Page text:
NC: Computer glitch leads to incorrect grades on testsgreenspun.com : LUSENET : Grassroots Information Coordination Center (GICC) : One Thread
Computer glitch leads to incorrect grades on tests End-of-course scoring mistake will affect some high schoolers' marks
By GAIL SMITH-ARRANTS CONCORD -- Because the wrong computer program was used to figure grades on state end-of-course tests, some Cabarrus County high school students will be getting revised grades for courses they took last fall.
Most students whose final course grades changed received higher marks than were originally reported, said Tish Harris, an assistant superintendent with the county school system.
At Concord High School, for example, grades on fall end-of-course tests changed for 20 percent of students. About half to three-quarters of those yielded higher grades, Harris said. About 5 percent of course grades were lowered, she said.
All 5,000 county high school students will receive letters and new report cards for the 2000-01 school year in the mail by the middle of next week, regardless of whether they had grade changes.
The state end-of-course test counts for 25 percent of a student's final grade in the course.
"It was an honest, human error," Harris said of how the computer problem occurred. When a staffer is converting raw test scores to the 100-point scale used in determining course grades, she said, a window pops up on the computer screen offering options.
Instead of choosing the local system's own conversion table, a school employee last fall selected the state's table.
Harris said school officials aren't sure why the resulting fall grades were mostly higher, since the local conversion table was adopted to set higher expectations than the state's.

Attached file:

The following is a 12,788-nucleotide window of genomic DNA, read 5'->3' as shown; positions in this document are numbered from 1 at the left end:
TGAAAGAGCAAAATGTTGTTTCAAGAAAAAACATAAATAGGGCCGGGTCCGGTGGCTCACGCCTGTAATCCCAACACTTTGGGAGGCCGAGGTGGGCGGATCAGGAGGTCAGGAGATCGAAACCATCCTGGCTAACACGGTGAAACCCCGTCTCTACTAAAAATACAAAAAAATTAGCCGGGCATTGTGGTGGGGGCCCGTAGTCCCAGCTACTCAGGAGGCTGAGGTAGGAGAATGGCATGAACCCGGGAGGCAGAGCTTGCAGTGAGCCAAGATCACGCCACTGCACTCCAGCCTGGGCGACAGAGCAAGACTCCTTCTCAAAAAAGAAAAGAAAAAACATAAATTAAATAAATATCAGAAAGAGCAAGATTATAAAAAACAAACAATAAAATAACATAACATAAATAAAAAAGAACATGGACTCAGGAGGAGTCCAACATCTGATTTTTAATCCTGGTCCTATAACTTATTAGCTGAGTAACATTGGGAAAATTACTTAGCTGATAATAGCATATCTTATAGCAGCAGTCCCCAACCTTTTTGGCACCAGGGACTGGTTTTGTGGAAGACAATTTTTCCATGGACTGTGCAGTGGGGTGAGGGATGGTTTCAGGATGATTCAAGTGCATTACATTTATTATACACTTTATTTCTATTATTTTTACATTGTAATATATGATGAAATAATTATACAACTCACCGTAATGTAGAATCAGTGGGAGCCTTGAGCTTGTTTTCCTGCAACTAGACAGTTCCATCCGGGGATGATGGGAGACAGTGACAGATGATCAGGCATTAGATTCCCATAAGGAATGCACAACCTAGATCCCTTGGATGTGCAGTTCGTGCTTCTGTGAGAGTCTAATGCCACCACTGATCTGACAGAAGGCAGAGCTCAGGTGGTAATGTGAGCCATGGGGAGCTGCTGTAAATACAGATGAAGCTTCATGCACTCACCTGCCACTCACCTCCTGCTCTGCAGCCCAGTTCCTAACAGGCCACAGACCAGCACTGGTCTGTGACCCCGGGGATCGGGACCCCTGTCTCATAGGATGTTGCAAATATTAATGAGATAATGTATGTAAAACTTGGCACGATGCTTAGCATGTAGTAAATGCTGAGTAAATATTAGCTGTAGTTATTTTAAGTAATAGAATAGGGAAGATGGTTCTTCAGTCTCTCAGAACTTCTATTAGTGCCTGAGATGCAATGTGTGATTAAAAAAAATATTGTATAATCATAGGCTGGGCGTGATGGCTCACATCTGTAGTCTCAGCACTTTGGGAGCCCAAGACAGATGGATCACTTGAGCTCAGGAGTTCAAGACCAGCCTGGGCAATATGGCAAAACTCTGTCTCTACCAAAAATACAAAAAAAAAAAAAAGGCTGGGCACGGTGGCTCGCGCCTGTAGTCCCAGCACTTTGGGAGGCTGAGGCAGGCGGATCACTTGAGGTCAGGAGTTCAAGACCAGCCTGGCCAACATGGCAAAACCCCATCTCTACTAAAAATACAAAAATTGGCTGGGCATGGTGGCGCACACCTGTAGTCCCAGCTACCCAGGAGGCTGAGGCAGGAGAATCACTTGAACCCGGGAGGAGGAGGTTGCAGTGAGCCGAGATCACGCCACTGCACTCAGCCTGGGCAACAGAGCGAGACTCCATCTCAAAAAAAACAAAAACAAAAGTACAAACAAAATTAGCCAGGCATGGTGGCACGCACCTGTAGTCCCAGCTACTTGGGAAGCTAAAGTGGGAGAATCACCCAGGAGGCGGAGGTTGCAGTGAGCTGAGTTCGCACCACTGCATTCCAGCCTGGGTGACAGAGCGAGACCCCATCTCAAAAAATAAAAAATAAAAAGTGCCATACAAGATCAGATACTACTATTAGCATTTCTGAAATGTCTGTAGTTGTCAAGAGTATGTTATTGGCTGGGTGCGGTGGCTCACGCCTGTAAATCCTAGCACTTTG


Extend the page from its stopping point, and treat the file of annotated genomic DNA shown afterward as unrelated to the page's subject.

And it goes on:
One possible factor, she said, was that the math curriculum had changed, and the biggest grade changes occurred in math courses.
The fall semester error was discovered in June, when principals noticed discrepancies between fall and spring semester test scores, Harris said.
School system officials then had to rerun the program and recompute all final grades.
"If a child had a solid C, they probably didn't change at all. Kids who were borderline may have seen a change," Harris said.
Most of the 10 end-of-course tests are for freshmen and sophomores.
Although some students' class rank changed, the four high schools' valedictorians and salutatorians remained the same.
Two high schools - Mount Pleasant and Northwest Cabarrus - each would have had an additional junior marshal last year. Junior marshals are selected based on high academic rank.
Those two students will receive letters of notification as well as apologies, Harris said.
In cases where a student fell just a point short of a passing final grade because of the programming glitch, the school system gave the student the edge.
Harris advised students to see whether their new report cards reflect any changes before calling for more information. Her number is (704) 786-6195, Ext. 115.
-- Carl Jenkins (firstname.lastname@example.org), July 25, 2001